Default News Insider promo

Paramount Plus is trying to carve out a safe streaming space for kids


There are two types of parents I’m friends with: those who let their kids watch YouTube and those who work very hard to keep their kids as far from YouTube as possible. Given I know at least one small child who developed an obsession with dictators after getting around the YouTube parental controls, I understand the divide. Streaming services seem to understand that divide, too, and are eager to provide an alternative to YouTube that gives parents all the set-and-forget appeal of YouTube without, hopefully, the questions about Kim Jong Un’s rise to power.

Paramount Plus, with its massive library of Nickelodeon shows, is a little more primed than other streamers that have had to create a library of kids content from scratch. In a conversation on Zoom, Dan Reich, executive vice president and global head of product and design of Paramount Plus, told me it was the number two content draw for the platform, which is a big reason the streaming service just overhauled its whole kids experience. The company wants it to be an “easy, fun place tailored to the demo.”

Reich and Paramount Plus wanted to make the streaming service a safer place for kids so it will now be easier to set up children’s profiles. When you go in to add a new profile, there’s now a toggle for Kids Mode and an option for Younger Kids age-gated to TV-Y and G-rated stuff and an Older Kids option age-gated up to PG content. Reich was quick to note that the profiles would not be gathering any personal data on the kids. This means a lot less personalization but also hopefully fewer recommendations that might not be appropriate.

The new carousel with a hint of the icons that will replace text.
Image by Paramount Plus

Instead, personalization will be user-directed, which is a fancy way of saying it will rely on traditional streaming UI tricks like suggesting they keep watching a show they had to pause for homework or suggesting they watch something again — which most kids rarely need prompting to do. (I once watched Monsters vs. Aliens at least six times at a destination wedding with my nephew. That was entirely too many times.) But personalization will also largely be reserved for older children — think ages seven to 12. Younger kids (Reich mentioned ages two to six) will have a different experience with big icons and precious few words, which makes sense as that’s around the age you’re actually learning literacy.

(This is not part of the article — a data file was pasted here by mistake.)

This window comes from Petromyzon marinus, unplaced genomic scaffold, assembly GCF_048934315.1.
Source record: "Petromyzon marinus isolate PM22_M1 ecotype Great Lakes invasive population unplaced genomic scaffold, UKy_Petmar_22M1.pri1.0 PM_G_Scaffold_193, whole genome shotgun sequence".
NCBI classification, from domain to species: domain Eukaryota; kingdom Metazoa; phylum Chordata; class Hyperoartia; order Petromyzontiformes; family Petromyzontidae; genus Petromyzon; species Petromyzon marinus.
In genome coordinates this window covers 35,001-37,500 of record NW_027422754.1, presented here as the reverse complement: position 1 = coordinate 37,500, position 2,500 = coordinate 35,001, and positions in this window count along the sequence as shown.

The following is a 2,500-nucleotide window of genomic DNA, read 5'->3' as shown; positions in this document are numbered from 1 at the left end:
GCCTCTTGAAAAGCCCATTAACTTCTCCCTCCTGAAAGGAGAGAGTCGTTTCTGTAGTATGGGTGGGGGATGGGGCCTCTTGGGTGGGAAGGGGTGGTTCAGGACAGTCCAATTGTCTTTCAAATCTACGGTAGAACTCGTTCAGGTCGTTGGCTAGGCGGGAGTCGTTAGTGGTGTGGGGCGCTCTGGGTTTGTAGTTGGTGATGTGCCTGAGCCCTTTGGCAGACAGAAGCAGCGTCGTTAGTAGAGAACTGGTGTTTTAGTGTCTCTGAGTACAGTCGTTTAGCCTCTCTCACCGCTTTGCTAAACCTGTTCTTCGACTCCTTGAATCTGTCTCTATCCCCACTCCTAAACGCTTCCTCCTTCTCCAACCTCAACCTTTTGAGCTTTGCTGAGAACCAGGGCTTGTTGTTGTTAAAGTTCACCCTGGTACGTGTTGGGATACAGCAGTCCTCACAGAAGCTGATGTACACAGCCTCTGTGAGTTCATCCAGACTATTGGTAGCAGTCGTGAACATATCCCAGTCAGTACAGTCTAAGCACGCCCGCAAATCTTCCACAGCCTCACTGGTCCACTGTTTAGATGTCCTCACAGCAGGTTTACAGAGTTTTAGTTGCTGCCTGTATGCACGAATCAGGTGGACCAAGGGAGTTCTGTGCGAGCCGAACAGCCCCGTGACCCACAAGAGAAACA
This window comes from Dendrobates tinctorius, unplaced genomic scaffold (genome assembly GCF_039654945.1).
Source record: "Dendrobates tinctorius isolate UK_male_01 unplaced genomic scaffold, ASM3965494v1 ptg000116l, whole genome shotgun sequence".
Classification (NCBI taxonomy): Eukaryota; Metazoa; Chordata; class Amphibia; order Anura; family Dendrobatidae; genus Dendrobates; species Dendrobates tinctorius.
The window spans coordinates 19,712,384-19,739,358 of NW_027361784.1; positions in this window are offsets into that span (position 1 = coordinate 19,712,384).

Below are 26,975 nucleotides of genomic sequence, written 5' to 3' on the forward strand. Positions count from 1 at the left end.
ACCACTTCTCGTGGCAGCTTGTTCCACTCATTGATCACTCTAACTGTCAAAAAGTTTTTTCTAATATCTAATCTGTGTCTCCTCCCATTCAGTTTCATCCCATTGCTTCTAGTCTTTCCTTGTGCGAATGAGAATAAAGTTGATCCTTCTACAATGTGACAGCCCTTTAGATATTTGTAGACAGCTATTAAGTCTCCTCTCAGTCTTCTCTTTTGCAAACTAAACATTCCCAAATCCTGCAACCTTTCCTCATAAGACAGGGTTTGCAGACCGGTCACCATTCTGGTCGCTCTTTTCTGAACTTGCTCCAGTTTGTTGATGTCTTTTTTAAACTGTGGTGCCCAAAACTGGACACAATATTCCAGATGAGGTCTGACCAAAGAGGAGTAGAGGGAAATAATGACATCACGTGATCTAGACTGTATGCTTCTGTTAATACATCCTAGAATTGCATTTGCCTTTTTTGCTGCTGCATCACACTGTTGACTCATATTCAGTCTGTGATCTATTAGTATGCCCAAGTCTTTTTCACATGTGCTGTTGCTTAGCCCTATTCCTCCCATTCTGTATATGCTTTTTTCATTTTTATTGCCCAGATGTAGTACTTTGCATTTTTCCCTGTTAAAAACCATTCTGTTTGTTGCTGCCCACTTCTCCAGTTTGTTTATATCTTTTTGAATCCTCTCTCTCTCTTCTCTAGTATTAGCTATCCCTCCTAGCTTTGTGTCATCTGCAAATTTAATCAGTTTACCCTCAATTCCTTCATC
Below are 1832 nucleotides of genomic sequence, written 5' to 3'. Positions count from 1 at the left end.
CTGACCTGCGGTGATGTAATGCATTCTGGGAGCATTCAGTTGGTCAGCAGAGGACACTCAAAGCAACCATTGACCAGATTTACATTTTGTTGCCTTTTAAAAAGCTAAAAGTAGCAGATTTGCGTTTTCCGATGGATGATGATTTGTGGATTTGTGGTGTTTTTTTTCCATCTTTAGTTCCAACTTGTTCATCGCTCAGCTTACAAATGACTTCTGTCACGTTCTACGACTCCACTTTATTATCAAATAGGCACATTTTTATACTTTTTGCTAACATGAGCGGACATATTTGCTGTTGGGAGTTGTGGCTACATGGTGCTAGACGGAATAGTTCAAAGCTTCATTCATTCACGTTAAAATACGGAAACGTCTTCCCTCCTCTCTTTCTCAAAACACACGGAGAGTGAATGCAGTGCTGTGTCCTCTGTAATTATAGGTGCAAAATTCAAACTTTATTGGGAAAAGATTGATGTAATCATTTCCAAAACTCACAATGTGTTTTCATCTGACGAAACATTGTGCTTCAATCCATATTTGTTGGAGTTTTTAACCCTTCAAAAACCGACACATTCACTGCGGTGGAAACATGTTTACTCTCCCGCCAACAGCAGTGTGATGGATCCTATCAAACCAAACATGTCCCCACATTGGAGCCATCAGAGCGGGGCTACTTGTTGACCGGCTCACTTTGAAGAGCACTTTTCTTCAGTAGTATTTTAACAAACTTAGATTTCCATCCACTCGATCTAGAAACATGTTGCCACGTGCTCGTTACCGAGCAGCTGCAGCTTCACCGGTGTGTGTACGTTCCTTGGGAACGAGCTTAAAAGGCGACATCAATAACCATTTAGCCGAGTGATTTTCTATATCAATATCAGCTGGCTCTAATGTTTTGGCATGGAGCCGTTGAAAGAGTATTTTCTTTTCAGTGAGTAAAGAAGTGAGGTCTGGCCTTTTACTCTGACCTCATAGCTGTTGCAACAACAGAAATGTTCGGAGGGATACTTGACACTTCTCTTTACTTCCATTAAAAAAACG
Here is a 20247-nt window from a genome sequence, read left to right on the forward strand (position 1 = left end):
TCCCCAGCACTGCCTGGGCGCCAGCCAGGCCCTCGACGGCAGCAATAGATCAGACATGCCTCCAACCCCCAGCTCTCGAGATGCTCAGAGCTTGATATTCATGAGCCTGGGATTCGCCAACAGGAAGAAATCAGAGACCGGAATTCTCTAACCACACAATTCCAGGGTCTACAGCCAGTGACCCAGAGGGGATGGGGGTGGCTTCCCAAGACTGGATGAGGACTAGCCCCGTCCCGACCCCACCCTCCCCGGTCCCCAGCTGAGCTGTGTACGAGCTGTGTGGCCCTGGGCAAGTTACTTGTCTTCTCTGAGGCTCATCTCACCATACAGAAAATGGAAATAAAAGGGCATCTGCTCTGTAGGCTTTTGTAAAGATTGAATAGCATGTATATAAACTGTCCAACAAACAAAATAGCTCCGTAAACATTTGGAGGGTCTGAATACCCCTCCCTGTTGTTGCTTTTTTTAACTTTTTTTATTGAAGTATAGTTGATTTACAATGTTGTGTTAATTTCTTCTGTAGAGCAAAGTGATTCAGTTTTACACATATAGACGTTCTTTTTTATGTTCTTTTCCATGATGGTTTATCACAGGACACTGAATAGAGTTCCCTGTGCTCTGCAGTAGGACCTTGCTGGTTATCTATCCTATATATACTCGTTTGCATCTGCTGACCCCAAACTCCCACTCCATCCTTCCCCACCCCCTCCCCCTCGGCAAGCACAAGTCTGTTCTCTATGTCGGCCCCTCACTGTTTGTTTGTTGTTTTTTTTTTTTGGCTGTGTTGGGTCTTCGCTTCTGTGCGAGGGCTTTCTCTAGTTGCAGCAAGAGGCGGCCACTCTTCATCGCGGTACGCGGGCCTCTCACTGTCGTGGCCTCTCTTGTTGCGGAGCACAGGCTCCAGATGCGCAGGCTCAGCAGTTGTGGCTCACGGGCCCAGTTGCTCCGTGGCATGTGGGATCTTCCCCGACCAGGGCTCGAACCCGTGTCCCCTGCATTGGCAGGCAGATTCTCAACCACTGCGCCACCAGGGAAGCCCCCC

Besides easier profile creation, the landing page for kids content has also gotten a major refresh with a big carousel similar to the one found in the adult version of Paramount Plus. Reich noted that the carousel works, too — with a 17 percent improvement in playback rate. And if you’re worried about Paramount Plus babysitting a child too much, Reich was also quick to note that autoplay is automatically turned off in children’s profiles.

This redesign loses big words to keep smaller kids invested.
Image by Paramount Plus

These changes are already live on the Paramount Plus app as of April 22th, but in our conversation, Reich mentioned some other changes coming later to the platform, including the possibility of using generative AI to create playlists of kids content and artwork and a new profile creation prompt that’s expected to launch in Q2.

And these are all good things! Before streaming dominated content consumption, kids content was pretty well sorted onto channels and time blocks geared just for them. It was the whole point of Nickelodeon for decades. That meant kids were getting the stuff they wanted to watch (and that network censors felt was appropriate), and adults were not having to sift through a bunch of kiddy content to find what they wanted to watch.

Being a Paramount Plus user, I’ve definitely noticed I get a lot fewer recommendations for kids content than I do on Netflix and Disney Plus — which both assume a child is living in the house with me just because I sometimes get mopey and rewatch She-Ra and the Princesses of Power or Beauty and the Beast. When I rewatched The Legend of Korra, Paramount Plus suggested I rewatch Avatar: The Last Airbender or the very violent and adult Ark: The Animated Series instead of something like Dora the Explorer. It was a nice experience to have the platform understand I’m an adult who likes cartoons and not just assume cartoon equals baby.

And as streaming continues to supplant cable as the way we watch content, other streaming services are going to need to get more thoughtful about how they present and separate that content. So far, it looks like Paramount Plus might be giving them a nice blueprint.



Source link

About The Author

Scroll to Top